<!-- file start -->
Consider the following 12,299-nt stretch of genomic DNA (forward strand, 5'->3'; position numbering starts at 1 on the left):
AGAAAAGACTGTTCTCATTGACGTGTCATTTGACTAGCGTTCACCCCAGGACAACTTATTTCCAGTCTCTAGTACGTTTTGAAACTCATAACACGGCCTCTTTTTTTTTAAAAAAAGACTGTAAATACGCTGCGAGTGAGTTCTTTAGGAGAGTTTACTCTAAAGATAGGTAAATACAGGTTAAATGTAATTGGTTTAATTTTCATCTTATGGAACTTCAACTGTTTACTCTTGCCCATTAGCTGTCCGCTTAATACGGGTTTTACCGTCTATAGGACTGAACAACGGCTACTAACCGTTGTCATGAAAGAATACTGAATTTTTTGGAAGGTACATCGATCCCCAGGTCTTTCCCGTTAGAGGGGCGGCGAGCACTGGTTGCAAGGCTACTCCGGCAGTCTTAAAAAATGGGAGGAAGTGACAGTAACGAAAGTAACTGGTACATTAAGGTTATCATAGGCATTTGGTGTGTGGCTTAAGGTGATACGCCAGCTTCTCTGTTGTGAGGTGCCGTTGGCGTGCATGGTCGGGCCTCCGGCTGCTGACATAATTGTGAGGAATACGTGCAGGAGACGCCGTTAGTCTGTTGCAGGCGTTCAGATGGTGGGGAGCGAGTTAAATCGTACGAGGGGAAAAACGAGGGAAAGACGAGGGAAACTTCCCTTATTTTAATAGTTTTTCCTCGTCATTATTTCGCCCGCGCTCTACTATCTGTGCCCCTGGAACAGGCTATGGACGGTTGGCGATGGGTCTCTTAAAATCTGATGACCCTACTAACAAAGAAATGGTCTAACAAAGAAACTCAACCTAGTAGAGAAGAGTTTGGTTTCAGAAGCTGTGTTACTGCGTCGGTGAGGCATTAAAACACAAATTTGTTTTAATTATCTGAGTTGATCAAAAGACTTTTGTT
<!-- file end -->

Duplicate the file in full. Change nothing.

Consider the following 12,299-nt stretch of genomic DNA (forward strand, 5'->3'; position numbering starts at 1 on the left):
AGAAAAGACTGTTCTCATTGACGTGTCATTTGACTAGCGTTCACCCCAGGACAACTTATTTCCAGTCTCTAGTACGTTTTGAAACTCATAACACGGCCTCTTTTTTTTTAAAAAAAGACTGTAAATACGCTGCGAGTGAGTTCTTTAGGAGAGTTTACTCTAAAGATAGGTAAATACAGGTTAAATGTAATTGGTTTAATTTTCATCTTATGGAACTTCAACTGTTTACTCTTGCCCATTAGCTGTCCGCTTAATACGGGTTTTACCGTCTATAGGACTGAACAACGGCTACTAACCGTTGTCATGAAAGAATACTGAATTTTTTGGAAGGTACATCGATCCCCAGGTCTTTCCCGTTAGAGGGGCGGCGAGCACTGGTTGCAAGGCTACTCCGGCAGTCTTAAAAAATGGGAGGAAGTGACAGTAACGAAAGTAACTGGTACATTAAGGTTATCATAGGCATTTGGTGTGTGGCTTAAGGTGATACGCCAGCTTCTCTGTTGTGAGGTGCCGTTGGCGTGCATGGTCGGGCCTCCGGCTGCTGACATAATTGTGAGGAATACGTGCAGGAGACGCCGTTAGTCTGTTGCAGGCGTTCAGATGGTGGGGAGCGAGTTAAATCGTACGAGGGGAAAAACGAGGGAAAGACGAGGGAAACTTCCCTTATTTTAATAGTTTTTCCTCGTCATTATTTCGCCCGCGCTCTACTATCTGTGCCCCTGGAACAGGCTATGGACGGTTGGCGATGGGTCTCTTAAAATCTGATGACCCTACTAACAAAGAAATGGTCTAACAAAGAAACTCAACCTAGTAGAGAAGAGTTTGGTTTCAGAAGCTGTGTTACTGCGTCGGTGAGGCATTAAAACACAAATTTGTTTTAATTATCTGAGTTGATCAAAAGACTTTTGTT